Being financially and emotionally ready for a child will help make things easier...

evilityb
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Re: How much do kids cost in a high COLA?

Post by evilityb » Mon Aug 07, 2017 8:53 pm

Wow. That was a lot of responses! And really good ones!

Thank you all for your input. I was checking in over the last few days, mulling through the ideas and experience you all brought to the thread. This was incredibly helpful; in fact, there are so many great responses that I couldn't even begin to quote them all in this post.

A little bit more about my situation. I'm turning 34 next month and I'm realizing that I need to start planning for potential single parenthood in about ~5 years or so. I could very well meet the right person within the next few years, and I certainly hope I do, but if the next 5 years are anything like the last 5 years, it will just be full of more dead ends, disappointment, and frustration. So, not really counting on anything in regards to finding a suitable partner. I'd like to have a plan in my back pocket with the right finances to get me where I want to go if that is the path I choose. And if I choose not to, I'll buy myself a sports car and put my friends' kids through college instead.

In response to all of you who gave ideas about the costs: That was immensely helpful. I am not likely to deck my kids out in brand name anything, and I'm no stranger to freecycle, so it sounds like I can keep those kinds of costs to a minimum. The suggestions of an au pair are spot on for what I'd likely do. I am a Returned Peace Corps Volunteer and I would be very comfortable hiring an au pair from the country where I served -- also, potentially adopting the child(ren) from there as well. Also, I have a 3 bedroom home with a basement I can convert into a studio apartment. Literally, I could live with an au pair, my child(ren) AND rent out the basement and we would not feel crowded.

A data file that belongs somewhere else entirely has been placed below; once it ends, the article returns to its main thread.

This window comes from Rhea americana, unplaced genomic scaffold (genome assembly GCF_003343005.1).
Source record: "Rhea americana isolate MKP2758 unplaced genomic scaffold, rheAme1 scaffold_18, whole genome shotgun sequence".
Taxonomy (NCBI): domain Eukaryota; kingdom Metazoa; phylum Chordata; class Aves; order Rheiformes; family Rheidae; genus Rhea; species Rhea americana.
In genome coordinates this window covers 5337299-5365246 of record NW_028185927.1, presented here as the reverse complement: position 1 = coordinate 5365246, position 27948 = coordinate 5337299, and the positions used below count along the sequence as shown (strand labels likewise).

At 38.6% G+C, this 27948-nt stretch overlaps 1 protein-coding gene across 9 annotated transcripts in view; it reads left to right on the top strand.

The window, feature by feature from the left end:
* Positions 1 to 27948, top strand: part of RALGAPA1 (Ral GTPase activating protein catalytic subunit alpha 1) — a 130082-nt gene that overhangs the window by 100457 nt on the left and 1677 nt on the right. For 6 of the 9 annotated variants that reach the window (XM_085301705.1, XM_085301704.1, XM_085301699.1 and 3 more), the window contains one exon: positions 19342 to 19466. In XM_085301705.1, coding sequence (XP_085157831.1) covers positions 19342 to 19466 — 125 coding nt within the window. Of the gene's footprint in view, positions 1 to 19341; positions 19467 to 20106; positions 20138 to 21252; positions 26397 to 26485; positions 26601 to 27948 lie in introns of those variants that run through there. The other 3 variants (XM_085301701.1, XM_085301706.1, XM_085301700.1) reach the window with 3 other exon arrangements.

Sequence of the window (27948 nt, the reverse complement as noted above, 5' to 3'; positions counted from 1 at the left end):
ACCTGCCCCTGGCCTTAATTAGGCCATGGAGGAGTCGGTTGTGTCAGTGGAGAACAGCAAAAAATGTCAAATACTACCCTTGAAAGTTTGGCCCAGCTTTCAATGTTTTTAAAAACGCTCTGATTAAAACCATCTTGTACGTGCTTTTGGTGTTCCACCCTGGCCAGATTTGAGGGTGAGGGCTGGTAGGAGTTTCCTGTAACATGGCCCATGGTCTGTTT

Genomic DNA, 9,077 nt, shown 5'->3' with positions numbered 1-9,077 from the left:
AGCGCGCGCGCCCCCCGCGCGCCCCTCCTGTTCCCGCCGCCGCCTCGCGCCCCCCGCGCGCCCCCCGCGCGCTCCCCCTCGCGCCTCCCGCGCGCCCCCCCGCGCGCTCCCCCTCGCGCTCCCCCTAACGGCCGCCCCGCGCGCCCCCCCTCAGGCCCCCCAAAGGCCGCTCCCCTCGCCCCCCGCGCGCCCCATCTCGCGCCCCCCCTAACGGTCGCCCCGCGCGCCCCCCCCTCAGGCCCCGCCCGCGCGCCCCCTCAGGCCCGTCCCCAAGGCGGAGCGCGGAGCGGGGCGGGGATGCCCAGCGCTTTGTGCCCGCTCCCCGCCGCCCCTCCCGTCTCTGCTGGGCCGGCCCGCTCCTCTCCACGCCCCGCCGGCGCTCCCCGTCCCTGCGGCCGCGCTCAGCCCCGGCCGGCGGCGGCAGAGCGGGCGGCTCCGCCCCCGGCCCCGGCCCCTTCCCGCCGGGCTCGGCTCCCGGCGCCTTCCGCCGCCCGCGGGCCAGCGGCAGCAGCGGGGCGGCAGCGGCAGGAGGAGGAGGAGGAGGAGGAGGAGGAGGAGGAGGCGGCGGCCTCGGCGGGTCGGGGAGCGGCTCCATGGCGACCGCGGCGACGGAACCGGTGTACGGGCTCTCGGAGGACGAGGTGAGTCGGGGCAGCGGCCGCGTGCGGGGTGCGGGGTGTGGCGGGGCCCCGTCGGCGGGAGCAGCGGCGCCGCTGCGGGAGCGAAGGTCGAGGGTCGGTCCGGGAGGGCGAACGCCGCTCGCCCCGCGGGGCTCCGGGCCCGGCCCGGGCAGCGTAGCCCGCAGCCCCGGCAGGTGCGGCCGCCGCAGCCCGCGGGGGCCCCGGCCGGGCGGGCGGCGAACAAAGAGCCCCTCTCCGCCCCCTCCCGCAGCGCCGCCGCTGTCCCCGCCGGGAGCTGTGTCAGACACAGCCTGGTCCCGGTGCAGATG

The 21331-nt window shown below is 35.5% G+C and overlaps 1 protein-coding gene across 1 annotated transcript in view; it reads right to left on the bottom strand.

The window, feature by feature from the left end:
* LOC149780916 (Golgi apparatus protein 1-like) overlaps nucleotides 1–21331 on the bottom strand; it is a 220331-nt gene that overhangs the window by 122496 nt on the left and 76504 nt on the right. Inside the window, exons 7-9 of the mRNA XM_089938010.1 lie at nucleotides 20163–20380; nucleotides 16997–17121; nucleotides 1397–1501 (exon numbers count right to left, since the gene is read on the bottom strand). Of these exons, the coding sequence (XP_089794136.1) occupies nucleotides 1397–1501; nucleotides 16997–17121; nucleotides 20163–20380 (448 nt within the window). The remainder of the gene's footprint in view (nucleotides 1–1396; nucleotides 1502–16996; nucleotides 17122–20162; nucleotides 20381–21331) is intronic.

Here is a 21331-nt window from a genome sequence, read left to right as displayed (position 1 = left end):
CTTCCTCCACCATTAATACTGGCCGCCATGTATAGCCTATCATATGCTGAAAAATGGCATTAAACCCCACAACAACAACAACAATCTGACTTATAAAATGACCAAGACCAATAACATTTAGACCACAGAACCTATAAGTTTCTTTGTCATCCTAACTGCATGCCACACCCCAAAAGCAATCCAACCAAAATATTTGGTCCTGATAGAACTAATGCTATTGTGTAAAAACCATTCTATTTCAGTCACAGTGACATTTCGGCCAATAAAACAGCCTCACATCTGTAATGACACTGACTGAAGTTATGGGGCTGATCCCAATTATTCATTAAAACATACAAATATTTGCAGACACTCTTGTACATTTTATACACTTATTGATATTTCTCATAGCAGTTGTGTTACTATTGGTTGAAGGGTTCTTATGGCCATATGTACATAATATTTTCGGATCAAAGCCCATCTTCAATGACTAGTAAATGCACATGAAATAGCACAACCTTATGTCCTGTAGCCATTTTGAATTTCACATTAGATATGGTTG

A lot of people talked about the school district. I'm in DC proper -- not MD or VA. The public schools here are pretty bad. In fact, my neighborhood elementary school is... well, awful. I strongly believe in leveling the playing field by bringing up the lowest performing students through exposure to higher performing students/environments -- but even I wouldn't send my kid to THAT school. Looking online at the test scores, only 13% of the kids could read at grade level in 2nd grade -- and the percentage drops from there. The good news is, we have a ton of excellent charter schools in the District. Three of the better ones are convenient commutes from where I live. And, the school thing wouldn't be an issue for about 10 years from now, so there will be some changes by then.